Thursday 22 March 2012

Men may come and men may go, but I go on forever

Mountain stream, Wharfedale, Yorkshire Dales
To continue the theme of the last post, water has a centrality not just to landform morphology but also to our relationship with the landscape.

Streams, brooks, rivers, ponds, lakes and the sea are a living, dynamic presence amongst the inanimate soil and rock of the land.

When in an upland valley my vision is always drawn upwards to the fluting gullies carrying the becks and streams down from the boggy high ground to the parent watercourse below. Following such fledglings is an elemental thrill - hand on rock and moss, boots in water - upwards to the source, or downwards to find a way off a mist-shrouded hill; the murmuring water a reassuring companion. Scouting out a spot to stop for lunch on a days walking on the fell is always predicated on finding a watery idyll to hunker down beside. 

Some of the clearest entries in my own landscape memory bank are water-based: a waterlog in effect, with apologies to Roger Deakin. Endless childhood hours playing around a disused sheep-dip on Finham Brook; shudderingly cold skinny-dipping in a mountain lake after a long, hot days ridge-walking taking in Carrauntoohil, Ireland's highest peak; canoeing on the river Wye; crawling behind a waterfall in Venezuela; and two days spent absorbing the visual and aural grandeur of Iguazu Falls. And whilst I have experienced the visceral thrills and spills of coasteering on a couple of occasions, my own personal highlight has been gorge-walking in the Neath Valley, South Wales: following the course of a fast-flowing river up a narrow gorge, scaling boulders, traversing rapids, crawling into tunnels forced through rock by water, and a fully clothed plunge into a waterfall pool as a finale. 

Alfred, Lord Tennyson (not normally my literary cup of tea) captures the feeling that water in the landscape engenders in his poem, The Brook:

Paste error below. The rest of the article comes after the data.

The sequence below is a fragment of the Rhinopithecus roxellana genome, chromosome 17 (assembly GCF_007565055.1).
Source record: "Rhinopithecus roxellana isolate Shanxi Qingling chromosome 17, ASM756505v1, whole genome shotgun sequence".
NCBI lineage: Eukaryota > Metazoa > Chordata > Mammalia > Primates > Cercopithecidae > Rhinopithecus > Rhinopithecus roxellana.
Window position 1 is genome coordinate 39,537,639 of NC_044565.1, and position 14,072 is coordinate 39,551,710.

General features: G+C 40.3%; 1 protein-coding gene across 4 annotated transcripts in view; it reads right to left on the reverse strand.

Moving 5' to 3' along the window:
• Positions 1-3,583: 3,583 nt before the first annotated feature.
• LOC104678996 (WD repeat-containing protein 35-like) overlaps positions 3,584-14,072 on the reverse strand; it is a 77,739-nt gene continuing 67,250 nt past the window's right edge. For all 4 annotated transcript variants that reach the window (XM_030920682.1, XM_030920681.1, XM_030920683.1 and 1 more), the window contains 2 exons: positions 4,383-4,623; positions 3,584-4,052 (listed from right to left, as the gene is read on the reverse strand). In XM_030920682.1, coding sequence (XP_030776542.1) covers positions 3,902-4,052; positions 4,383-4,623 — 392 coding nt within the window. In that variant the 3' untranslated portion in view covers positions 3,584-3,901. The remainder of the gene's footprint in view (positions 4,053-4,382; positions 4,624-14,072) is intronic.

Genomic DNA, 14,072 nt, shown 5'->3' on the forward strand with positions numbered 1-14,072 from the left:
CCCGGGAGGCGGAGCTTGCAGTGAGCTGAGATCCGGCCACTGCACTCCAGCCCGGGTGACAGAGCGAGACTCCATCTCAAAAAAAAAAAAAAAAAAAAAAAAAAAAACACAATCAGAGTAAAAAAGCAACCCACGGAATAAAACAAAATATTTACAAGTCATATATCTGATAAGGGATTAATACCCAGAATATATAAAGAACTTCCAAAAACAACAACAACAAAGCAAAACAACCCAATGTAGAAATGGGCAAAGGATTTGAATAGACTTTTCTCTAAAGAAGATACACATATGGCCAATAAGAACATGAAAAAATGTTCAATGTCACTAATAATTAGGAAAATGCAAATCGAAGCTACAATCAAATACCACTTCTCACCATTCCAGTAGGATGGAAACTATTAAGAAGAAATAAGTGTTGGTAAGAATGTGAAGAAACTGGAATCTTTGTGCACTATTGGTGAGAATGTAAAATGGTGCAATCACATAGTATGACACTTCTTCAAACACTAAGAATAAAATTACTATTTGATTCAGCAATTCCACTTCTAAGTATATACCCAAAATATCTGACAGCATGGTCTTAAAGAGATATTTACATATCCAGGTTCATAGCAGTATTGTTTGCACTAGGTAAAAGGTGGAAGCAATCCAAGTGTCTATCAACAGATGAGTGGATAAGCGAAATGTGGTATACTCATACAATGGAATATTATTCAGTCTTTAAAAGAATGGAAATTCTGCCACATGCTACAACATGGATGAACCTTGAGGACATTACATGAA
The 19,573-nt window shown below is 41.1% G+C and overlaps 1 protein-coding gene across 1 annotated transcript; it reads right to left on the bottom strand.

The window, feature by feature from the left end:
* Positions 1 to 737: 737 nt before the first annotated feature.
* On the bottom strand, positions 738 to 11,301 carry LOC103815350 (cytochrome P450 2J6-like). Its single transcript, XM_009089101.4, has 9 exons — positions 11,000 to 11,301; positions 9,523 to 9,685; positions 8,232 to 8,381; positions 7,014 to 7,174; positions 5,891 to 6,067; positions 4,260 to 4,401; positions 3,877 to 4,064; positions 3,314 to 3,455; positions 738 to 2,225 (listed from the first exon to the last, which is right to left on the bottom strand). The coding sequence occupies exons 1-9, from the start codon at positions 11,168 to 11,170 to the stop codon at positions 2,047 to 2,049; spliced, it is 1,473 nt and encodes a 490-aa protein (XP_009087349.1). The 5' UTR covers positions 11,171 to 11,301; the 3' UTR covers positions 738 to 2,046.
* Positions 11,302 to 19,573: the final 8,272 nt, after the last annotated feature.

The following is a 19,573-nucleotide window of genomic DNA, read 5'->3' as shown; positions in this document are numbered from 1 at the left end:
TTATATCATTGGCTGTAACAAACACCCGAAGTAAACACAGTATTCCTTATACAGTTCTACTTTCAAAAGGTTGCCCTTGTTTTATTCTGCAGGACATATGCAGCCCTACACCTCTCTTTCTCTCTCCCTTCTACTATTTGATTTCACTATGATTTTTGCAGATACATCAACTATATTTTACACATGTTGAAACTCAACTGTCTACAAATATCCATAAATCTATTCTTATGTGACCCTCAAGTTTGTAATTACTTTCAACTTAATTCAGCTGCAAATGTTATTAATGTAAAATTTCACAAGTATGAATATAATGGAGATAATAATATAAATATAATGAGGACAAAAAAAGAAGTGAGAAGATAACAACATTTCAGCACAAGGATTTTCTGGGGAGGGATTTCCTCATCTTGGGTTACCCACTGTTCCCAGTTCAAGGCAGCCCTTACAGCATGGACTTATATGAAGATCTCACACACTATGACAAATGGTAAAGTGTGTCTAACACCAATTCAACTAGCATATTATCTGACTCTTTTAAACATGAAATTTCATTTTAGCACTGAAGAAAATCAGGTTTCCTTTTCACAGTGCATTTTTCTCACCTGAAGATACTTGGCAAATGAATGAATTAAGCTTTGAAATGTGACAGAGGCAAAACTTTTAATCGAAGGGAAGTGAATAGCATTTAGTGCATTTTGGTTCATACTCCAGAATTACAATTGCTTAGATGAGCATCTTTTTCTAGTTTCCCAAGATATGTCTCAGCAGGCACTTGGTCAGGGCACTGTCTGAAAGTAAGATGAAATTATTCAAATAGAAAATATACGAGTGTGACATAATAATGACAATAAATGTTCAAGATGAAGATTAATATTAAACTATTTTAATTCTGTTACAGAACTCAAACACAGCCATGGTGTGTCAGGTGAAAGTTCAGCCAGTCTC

I come from haunts of coot and hern,
I make a sudden sally
And sparkle out among the fern,
To bicker down a valley.

By thirty hills I hurry down,
Or slip between the ridges,
By twenty thorpes, a little town,
And half a hundred bridges.

 Till last by Philip's farm I flow
 To join the brimming river,
For  men may come and men may go,
But I go on forever.

I chatter over stony ways,
In little sharps and trebles,
I bubble into eddying bays,
I babble on the pebbles.

 With many a curve my banks I fret
By many a field and fallow,
And many a fairy foreland set
With willow-weed and mallow.

I chatter, chatter, as I flow
To join the brimming river,
For men may come and men may go,
But I go ob for ever.

I wind about, and in and out,
With here a blossom sailing,
And here and there a lusty trout,
And here and there a grayling,

And here and there a foamy flake
Upon me, as I travel
With many a silvery waterbreak
Above the golden gravel,

And draw them all along, and flow
To join the brimming river,
For men may come and men may go,
But I go on forever.

I steal by lawns and grassy plots,
I slide by hazel covers;
I move the sweet forget-me-nots
That grow for happy lovers.

I slip, I slide, I gloom, I glance
Among my skimming swallows
I make the netted sunbeam dance
Against my sandy shallows.

I murmer under moon and stars
In brambly wildernesses;
I linger by my shingly bars;
I loiter round my cresses;

And out again I curve and flow
To join the brimming rover,
For men may come and men may go,
But I go on forever.


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